Some time around the time stripped seats became popular, brands were experimenting with lighter and more simplistic versions of the Pivotal system. The 1-piece seat and post combo (which is really 2 pieces glued together) surfaced and it got quite a bit of love from brands and still does. The downfall to these lightweight and simplistic seats? The angle cannot be adjusted to the riders personal preference.
The true 1-piece seat and post combo came with Fly’s Uno seat. The pan and post were all one fiber/nylon piece with an internal aluminum tube in the post and plastic sides to keep to post from crushing and coming loose when tightened. I personally ran this seat for a good while and really liked this design actually. I’d imagine had the unchangeable seat angle not been an issue that this would have been a lot more popular than it was.
Overall, the one-piece seat and post combos were a pretty solid attempt at saving weight, a simplified look and a lower price tag.
Thanks to Google for reminding me of this. The sliding Pivotal design that I don’t recall Alienation ever releasing. This resolved the only issue of Pivotal seats which couldn’t be adjusted forward or backwards… But it’s pretty clear that the demand for something like this wasn’t as big of a concern to riders.
After quite a few years with Pivotal seats becoming the norm and pretty much no major attempts other than the one-piece seat and post combos to make BMX seats more simplistic, David at Fly Bikes unveiled the Tripod seat system at Interbike in 2012 and once again revolutionized how we looked at our seats.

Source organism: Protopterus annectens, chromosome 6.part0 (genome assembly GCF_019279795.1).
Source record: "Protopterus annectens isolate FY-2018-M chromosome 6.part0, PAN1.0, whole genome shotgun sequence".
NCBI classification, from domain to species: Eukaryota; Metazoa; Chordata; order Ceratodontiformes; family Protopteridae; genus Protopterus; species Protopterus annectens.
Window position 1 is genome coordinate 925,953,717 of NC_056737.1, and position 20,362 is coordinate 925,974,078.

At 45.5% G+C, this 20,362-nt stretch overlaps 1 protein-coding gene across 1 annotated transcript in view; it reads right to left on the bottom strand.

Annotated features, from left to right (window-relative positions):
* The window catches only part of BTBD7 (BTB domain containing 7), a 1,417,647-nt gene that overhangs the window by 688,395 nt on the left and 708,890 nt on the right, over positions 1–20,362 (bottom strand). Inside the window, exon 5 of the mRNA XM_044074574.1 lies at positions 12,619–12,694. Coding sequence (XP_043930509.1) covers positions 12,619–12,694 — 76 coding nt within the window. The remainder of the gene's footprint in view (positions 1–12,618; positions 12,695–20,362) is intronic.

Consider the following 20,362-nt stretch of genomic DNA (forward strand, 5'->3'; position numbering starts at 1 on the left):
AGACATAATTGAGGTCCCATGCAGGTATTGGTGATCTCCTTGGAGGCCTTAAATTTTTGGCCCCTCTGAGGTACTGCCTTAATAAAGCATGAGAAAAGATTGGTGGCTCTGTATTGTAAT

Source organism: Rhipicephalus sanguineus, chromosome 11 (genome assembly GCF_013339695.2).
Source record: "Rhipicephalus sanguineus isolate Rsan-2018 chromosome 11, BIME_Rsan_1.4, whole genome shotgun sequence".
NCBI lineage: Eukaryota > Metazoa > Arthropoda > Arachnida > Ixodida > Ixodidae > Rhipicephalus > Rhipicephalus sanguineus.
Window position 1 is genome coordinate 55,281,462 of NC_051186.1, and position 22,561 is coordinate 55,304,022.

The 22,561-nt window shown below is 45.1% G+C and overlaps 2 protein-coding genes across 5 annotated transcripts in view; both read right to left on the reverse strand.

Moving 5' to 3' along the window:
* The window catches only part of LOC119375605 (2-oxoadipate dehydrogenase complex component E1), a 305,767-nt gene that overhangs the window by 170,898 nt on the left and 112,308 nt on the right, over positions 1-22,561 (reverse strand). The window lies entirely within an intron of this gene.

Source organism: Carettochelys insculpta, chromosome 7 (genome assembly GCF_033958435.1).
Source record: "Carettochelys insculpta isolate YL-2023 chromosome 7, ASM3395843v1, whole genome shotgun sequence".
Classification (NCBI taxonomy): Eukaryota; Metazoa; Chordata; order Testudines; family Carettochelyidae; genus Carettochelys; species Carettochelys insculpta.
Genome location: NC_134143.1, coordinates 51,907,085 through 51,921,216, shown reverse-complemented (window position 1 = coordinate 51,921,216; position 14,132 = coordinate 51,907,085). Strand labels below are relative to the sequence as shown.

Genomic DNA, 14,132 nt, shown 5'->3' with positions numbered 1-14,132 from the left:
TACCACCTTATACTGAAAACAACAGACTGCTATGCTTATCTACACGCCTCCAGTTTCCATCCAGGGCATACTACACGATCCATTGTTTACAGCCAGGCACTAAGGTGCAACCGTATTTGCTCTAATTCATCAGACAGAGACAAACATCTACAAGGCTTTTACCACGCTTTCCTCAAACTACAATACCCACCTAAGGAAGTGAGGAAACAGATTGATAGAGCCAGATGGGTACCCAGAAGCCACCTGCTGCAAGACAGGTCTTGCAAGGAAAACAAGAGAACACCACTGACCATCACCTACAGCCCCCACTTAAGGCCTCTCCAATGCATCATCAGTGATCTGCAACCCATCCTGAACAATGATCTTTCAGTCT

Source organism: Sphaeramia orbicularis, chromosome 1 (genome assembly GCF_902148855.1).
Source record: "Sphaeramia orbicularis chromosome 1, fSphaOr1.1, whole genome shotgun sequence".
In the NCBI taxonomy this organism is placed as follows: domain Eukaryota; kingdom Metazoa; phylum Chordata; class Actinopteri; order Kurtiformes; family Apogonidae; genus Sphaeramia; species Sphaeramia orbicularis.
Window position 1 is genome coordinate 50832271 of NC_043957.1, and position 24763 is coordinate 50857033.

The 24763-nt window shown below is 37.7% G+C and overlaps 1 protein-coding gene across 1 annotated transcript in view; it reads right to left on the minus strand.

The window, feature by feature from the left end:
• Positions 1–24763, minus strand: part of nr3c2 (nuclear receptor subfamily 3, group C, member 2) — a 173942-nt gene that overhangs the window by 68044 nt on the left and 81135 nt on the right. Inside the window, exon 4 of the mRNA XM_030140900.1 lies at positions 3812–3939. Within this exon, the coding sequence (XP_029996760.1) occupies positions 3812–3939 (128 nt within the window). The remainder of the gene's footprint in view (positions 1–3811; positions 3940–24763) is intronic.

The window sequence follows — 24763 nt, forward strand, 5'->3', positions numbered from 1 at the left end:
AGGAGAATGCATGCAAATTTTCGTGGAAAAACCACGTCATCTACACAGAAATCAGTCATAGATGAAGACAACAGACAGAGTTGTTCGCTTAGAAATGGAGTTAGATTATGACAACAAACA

If you remember an interview we did with David Quesada a while back ( Check it right here ) about the Tripod Seat System, we discussed what went into creating this seat design and the ultimate goal of it. Essentially this system has 3 points of contact on the seat from the post and one bolt to hold it all tight. This allowed the seat and post to have a cleaner look, made tightening and loosening the seat easier and it even was designed to have two adjustments for the two most common seat angles. I’ve also heard it comes with a lower licensing fee than Pivotal seats which is a big thing for brands looking to get the most out of their investment when developing a new product. Since 2012, we’ve seen the majority of brands give the Tripod seat system a go and it is quickly becoming the new norm for the style of seat being developed.
Chase DeHart’s signature seat from Cult is low profile as it gets.
Brands like Mutiny, Odyssey and The Shadow Conspiracy use the Tripod Seat System.
Since the Tripod Seat System was developed, the only other seat and post design that comes to mind is Kink’s Stealth seat system that they unveiled last year. This combines the Pivotal design and Tripod design with the notches and below the seat bolt for a clean look with multiple angle options. I could see this one catching on more in the future as well.
So that’s a little look at the different styles of seats and posts that we have seen over the years! I’m sure we missed something, so let us know in the comments! Which style of seat that was your favorite? Actually, what seat specifically is your favorite you ever ran? We want to hear from you!